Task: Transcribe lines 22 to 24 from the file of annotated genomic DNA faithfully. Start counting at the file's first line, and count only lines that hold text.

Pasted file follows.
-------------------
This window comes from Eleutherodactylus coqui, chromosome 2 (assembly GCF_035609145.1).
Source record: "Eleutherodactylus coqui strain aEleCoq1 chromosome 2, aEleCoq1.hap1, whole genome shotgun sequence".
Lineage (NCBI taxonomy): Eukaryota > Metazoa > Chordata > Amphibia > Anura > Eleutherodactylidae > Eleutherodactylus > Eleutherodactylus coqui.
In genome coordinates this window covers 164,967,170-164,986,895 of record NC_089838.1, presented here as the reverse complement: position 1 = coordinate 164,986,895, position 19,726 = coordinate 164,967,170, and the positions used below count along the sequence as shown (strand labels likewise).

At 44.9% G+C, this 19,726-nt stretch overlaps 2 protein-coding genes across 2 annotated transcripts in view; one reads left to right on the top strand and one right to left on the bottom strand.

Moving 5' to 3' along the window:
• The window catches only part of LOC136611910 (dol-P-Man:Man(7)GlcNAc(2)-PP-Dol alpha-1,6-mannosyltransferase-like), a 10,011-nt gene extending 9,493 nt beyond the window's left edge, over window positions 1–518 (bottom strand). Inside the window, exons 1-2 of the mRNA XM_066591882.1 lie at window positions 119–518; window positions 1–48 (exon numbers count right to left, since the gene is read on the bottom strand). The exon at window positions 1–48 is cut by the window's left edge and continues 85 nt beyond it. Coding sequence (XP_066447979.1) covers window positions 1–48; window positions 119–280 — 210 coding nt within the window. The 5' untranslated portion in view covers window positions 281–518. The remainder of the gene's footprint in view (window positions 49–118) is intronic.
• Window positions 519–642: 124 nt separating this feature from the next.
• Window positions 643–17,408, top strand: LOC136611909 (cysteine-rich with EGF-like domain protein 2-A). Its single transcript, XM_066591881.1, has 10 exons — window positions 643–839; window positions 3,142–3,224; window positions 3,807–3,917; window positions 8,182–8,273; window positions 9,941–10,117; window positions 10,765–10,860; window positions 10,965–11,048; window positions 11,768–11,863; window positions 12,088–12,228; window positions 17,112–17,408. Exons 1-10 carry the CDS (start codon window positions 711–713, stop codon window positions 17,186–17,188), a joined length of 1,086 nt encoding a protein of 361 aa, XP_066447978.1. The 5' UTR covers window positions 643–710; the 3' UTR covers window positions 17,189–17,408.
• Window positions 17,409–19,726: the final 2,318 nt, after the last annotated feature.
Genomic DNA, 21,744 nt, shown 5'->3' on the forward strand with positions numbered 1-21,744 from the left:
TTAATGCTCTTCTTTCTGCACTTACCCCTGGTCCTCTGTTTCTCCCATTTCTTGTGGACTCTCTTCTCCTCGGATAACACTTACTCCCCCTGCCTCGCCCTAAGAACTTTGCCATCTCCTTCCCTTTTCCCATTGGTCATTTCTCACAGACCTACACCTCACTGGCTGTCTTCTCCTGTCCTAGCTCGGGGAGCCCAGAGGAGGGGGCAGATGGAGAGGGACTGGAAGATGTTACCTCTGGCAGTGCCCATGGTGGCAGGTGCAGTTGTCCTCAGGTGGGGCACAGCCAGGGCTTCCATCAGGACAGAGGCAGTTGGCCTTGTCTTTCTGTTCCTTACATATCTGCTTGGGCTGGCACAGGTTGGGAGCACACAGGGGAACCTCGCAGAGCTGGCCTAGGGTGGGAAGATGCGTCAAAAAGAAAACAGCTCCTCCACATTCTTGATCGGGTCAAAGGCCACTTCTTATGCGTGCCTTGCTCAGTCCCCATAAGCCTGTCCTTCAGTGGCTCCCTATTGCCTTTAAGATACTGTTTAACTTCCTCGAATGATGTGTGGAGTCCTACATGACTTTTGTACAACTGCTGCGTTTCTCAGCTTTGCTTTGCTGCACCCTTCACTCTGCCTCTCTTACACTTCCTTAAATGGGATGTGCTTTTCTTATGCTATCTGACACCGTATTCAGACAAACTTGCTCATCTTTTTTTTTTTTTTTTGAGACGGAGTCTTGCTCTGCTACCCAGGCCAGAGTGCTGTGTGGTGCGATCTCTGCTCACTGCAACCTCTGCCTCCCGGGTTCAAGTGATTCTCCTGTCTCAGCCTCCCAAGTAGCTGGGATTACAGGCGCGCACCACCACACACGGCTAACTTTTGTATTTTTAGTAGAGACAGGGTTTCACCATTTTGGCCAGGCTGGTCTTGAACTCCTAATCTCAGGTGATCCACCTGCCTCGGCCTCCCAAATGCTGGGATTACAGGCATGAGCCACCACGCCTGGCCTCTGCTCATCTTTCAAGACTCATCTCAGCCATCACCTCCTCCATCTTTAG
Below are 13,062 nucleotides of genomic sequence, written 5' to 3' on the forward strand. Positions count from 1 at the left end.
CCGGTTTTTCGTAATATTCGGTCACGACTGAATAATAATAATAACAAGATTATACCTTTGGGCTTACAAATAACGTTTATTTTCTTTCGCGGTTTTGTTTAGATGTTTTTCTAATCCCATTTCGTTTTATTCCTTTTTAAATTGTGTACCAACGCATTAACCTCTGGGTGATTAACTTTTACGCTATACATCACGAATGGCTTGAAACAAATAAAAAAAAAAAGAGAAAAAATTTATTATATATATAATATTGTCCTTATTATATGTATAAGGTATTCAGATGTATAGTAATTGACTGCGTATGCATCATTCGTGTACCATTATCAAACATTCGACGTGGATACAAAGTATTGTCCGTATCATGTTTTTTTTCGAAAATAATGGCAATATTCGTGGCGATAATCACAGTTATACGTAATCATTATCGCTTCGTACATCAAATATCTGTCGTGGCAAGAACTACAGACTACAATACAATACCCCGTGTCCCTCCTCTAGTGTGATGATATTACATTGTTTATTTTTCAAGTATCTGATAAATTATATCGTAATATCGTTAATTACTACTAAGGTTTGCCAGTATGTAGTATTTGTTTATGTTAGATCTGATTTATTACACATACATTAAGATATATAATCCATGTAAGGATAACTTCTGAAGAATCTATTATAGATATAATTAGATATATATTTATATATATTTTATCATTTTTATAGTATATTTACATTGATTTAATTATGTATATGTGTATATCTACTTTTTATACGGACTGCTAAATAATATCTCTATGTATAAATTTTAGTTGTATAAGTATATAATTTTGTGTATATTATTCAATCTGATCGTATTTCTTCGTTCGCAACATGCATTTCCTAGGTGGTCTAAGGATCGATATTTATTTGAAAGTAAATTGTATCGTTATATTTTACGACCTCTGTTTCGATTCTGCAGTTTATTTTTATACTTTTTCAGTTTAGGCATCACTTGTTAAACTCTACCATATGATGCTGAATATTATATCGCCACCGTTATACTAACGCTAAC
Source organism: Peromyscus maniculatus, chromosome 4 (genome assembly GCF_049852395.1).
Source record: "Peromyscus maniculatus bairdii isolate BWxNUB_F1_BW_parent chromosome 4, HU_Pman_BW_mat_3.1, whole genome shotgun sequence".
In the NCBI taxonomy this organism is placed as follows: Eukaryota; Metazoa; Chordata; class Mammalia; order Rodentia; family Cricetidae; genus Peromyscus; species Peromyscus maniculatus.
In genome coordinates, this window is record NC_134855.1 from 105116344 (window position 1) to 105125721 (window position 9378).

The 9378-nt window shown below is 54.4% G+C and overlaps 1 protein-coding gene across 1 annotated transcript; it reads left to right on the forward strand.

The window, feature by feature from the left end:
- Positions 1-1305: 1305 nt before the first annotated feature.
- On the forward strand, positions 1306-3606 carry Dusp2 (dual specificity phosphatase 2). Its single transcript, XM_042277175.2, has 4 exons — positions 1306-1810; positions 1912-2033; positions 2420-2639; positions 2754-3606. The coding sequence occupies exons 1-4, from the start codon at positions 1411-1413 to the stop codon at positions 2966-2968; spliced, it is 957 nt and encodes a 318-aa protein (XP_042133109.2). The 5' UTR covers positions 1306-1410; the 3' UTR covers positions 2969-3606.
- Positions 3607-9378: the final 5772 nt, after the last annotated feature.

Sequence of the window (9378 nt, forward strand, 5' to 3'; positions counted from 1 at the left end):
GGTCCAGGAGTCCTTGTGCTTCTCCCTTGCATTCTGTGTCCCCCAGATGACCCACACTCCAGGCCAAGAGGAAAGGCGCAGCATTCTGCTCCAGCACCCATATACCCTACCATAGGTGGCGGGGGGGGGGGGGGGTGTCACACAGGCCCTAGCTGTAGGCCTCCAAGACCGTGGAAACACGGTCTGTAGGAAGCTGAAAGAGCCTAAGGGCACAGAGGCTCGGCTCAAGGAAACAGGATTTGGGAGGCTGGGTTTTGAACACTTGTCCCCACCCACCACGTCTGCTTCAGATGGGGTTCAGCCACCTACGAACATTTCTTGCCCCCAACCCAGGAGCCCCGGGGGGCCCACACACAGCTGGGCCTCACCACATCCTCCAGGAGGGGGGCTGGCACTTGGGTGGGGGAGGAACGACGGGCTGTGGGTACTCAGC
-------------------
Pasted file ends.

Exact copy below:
- On the forward strand, positions 1306-3606 carry Dusp2 (dual specificity phosphatase 2). Its single transcript, XM_042277175.2, has 4 exons — positions 1306-1810; positions 1912-2033; positions 2420-2639; positions 2754-3606. The coding sequence occupies exons 1-4, from the start codon at positions 1411-1413 to the stop codon at positions 2966-2968; spliced, it is 957 nt and encodes a 318-aa protein (XP_042133109.2). The 5' UTR covers positions 1306-1410; the 3' UTR covers positions 2969-3606.
- Positions 3607-9378: the final 5772 nt, after the last annotated feature.

Sequence of the window (9378 nt, forward strand, 5' to 3'; positions counted from 1 at the left end):